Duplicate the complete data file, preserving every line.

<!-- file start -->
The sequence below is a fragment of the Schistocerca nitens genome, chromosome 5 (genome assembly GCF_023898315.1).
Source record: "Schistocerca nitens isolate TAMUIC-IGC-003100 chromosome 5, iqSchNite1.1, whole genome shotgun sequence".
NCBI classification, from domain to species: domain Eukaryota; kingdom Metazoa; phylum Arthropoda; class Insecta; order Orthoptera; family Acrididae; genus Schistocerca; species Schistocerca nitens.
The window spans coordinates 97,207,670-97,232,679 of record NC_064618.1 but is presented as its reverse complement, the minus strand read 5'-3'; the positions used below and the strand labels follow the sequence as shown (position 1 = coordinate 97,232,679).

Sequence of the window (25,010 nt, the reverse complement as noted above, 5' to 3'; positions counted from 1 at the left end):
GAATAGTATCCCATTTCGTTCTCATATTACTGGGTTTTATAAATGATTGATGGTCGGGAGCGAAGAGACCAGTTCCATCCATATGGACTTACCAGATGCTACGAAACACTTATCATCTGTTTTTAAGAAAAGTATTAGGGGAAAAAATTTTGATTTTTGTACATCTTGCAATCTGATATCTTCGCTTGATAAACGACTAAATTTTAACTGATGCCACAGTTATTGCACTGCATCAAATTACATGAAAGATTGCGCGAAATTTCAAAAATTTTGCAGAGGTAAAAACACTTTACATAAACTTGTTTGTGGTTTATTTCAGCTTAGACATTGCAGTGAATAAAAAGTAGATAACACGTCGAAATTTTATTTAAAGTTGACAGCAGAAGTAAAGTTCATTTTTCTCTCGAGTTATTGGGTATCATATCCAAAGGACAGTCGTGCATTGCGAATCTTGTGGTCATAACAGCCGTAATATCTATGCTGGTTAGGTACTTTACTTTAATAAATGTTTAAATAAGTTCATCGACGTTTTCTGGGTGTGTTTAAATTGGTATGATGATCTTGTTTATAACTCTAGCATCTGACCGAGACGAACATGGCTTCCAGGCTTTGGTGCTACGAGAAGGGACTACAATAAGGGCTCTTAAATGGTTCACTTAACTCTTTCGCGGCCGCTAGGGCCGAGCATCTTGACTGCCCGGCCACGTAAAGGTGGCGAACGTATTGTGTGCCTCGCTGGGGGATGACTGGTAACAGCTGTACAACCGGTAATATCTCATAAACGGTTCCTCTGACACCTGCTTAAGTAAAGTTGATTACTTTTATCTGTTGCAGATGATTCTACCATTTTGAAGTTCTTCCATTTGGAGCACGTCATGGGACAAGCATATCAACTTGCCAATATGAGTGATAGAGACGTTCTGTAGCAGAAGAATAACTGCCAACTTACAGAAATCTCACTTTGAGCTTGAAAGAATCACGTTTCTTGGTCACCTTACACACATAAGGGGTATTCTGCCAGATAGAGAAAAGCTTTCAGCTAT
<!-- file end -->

The sequence below is a fragment of the Schistocerca nitens genome, chromosome 5 (genome assembly GCF_023898315.1).
Source record: "Schistocerca nitens isolate TAMUIC-IGC-003100 chromosome 5, iqSchNite1.1, whole genome shotgun sequence".
NCBI classification, from domain to species: domain Eukaryota; kingdom Metazoa; phylum Arthropoda; class Insecta; order Orthoptera; family Acrididae; genus Schistocerca; species Schistocerca nitens.
The window spans coordinates 97,207,670-97,232,679 of record NC_064618.1 but is presented as its reverse complement, the minus strand read 5'-3'; the positions used below and the strand labels follow the sequence as shown (position 1 = coordinate 97,232,679).

Sequence of the window (25,010 nt, the reverse complement as noted above, 5' to 3'; positions counted from 1 at the left end):
GAATAGTATCCCATTTCGTTCTCATATTACTGGGTTTTATAAATGATTGATGGTCGGGAGCGAAGAGACCAGTTCCATCCATATGGACTTACCAGATGCTACGAAACACTTATCATCTGTTTTTAAGAAAAGTATTAGGGGAAAAAATTTTGATTTTTGTACATCTTGCAATCTGATATCTTCGCTTGATAAACGACTAAATTTTAACTGATGCCACAGTTATTGCACTGCATCAAATTACATGAAAGATTGCGCGAAATTTCAAAAATTTTGCAGAGGTAAAAACACTTTACATAAACTTGTTTGTGGTTTATTTCAGCTTAGACATTGCAGTGAATAAAAAGTAGATAACACGTCGAAATTTTATTTAAAGTTGACAGCAGAAGTAAAGTTCATTTTTCTCTCGAGTTATTGGGTATCATATCCAAAGGACAGTCGTGCATTGCGAATCTTGTGGTCATAACAGCCGTAATATCTATGCTGGTTAGGTACTTTACTTTAATAAATGTTTAAATAAGTTCATCGACGTTTTCTGGGTGTGTTTAAATTGGTATGATGATCTTGTTTATAACTCTAGCATCTGACCGAGACGAACATGGCTTCCAGGCTTTGGTGCTACGAGAAGGGACTACAATAAGGGCTCTTAAATGGTTCACTTAACTCTTTCGCGGCCGCTAGGGCCGAGCATCTTGACTGCCCGGCCACGTAAAGGTGGCGAACGTATTGTGTGCCTCGCTGGGGGATGACTGGTAACAGCTGTACAACCGGTAATATCTCATAAACGGTTCCTCTGACACCTGCTTAAGTAAAGTTGATTACTTTTATCTGTTGCAGATGATTCTACCATTTTGAAGTTCTTCCATTTGGAGCACGTCATGGGACAAGCATATCAACTTGCCAATATGAGTGATAGAGACGTTCTGTAGCAGAAGAATAACTGCCAACTTACAGAAATCTCACTTTGAGCTTGAAAGAATCACGTTTCTTGGTCACCTTACACACATAAGGGGTATTCTGCCAGATAGAGAAAAGCTTTCAGCTAT